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Only 62% of Israelis Agree to Provide Help to World Jews

Only 62% of Israelis Agree to Provide Help to World Jews

Monday, 4 April, 2022 - 09:45
The Falasha Jews in Israel account for 180,000 people. (Photo: AFP)

Israel’s Ministry of Aliyah and Integration has published results of a new study showing that many Jewish Israelis are reluctant to take the interests of Jews across the world into consideration in formulating the state’s official policy.

According to data from a study, 62% of the Jewish citizens in Israel believe the country has a moral obligation to help Jews around the world face financial difficulties or natural disasters.

In return, just 37% of Israelis feel a sense of personal responsibility toward Jews who have chosen not to immigrate to Israel.

Meanwhile, 49% of Israelis surveyed believe Israeli society needs to take the opinions and interests of Jews around the world into account on matters of religion and state.

In addition, a majority of Israelis, 57%, believe Israel should take Jewish communities around the world into account when making decisions on foreign and defense policy that could impact Jews overseas.

Several Israeli officials considered these results alarming.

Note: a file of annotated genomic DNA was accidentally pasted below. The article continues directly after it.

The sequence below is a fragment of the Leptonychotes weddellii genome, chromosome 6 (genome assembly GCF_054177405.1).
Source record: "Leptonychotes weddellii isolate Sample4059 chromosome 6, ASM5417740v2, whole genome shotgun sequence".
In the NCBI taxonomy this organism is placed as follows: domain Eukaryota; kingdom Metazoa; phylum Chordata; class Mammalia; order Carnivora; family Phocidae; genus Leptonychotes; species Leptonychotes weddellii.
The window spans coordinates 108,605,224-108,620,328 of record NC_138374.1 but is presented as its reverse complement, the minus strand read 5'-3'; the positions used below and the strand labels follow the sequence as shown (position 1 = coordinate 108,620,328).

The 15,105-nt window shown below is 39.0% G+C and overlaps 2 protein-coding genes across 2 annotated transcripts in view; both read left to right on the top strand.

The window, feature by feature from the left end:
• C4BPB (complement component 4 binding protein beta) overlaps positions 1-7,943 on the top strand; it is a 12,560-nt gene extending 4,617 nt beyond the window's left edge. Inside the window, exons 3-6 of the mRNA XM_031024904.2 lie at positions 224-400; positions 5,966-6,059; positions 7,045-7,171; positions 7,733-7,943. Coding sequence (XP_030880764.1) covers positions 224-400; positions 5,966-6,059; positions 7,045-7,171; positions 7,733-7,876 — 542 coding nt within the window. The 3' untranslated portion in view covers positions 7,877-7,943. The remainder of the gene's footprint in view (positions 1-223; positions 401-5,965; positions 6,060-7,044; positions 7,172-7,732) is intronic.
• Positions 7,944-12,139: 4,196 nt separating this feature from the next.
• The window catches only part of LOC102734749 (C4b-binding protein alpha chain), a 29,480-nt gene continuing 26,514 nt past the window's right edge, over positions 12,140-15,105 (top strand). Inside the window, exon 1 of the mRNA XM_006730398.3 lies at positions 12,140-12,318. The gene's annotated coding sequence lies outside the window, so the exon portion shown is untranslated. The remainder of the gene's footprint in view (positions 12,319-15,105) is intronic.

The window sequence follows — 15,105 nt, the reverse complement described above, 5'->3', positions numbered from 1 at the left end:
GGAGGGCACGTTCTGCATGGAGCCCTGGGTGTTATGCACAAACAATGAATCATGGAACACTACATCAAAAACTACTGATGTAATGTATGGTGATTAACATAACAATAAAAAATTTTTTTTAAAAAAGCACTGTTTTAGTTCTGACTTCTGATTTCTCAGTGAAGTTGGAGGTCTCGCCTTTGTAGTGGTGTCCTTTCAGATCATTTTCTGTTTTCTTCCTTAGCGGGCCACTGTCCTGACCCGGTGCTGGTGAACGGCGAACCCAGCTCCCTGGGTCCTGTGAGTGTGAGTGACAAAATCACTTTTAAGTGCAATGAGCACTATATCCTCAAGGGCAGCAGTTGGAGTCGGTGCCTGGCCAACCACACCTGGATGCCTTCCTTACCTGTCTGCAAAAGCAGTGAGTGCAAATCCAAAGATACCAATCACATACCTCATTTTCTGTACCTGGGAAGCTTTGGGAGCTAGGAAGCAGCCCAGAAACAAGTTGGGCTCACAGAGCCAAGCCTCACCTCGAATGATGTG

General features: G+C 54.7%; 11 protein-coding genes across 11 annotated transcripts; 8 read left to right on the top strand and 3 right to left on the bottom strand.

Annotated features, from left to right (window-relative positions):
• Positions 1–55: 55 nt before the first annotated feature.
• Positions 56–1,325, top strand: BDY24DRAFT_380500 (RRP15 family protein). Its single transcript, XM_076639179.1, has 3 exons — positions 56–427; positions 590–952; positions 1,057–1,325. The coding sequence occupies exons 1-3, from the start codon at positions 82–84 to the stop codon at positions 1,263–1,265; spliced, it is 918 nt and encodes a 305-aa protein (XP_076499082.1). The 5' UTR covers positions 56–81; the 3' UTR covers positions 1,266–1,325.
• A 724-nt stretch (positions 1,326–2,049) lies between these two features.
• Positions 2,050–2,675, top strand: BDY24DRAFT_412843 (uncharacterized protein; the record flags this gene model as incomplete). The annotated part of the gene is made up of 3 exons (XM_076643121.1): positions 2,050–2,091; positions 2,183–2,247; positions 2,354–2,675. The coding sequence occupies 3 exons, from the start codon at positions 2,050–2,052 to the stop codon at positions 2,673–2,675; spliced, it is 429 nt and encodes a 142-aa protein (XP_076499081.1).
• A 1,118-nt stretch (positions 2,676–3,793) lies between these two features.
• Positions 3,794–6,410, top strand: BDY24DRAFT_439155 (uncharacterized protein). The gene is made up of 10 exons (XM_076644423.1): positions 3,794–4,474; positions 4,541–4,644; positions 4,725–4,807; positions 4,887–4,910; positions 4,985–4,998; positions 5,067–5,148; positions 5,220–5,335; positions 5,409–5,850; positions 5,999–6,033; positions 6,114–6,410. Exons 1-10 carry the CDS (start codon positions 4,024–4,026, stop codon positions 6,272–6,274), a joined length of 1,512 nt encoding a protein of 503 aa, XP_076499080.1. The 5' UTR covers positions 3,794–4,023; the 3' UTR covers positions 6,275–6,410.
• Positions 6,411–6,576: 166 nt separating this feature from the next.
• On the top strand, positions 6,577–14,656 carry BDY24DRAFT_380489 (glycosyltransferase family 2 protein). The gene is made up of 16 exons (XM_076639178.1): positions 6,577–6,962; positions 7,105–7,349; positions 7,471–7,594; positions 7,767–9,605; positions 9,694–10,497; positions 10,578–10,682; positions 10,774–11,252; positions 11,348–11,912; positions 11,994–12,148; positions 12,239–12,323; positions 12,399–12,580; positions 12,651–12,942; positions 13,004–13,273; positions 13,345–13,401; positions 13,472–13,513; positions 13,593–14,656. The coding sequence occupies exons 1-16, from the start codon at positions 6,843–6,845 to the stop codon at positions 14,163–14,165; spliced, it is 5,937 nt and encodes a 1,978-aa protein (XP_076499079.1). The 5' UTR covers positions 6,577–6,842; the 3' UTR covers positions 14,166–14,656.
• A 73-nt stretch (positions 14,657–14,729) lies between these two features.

Diaspora Affairs Minister Nachman Shai said that many decisions the Israeli government takes impact the lives of the eight million Jews across the world.

“It is our national and moral duty to take into consideration their interests, needs and desires and to be active in confronting the dangers they are exposed to as a result of the policy of hostility to Jews and anti-Semitism,” he said.

Israeli President Isaac Herzog said recent years have witnessed a major dialogue between the Jews of the world and the Jews of Israel, as well as within each group.

He underlined people’s increasing willingness to abandon their national belonging and focus on personal concerns, prompting the youths to ask themselves about the significance of their existence as Jews.

Statistics published by the Jewish Agency show that there are 14 million Jews across the world and about two million who are considered “half Jews” and are not recognized by the Orthodox religious establishment.

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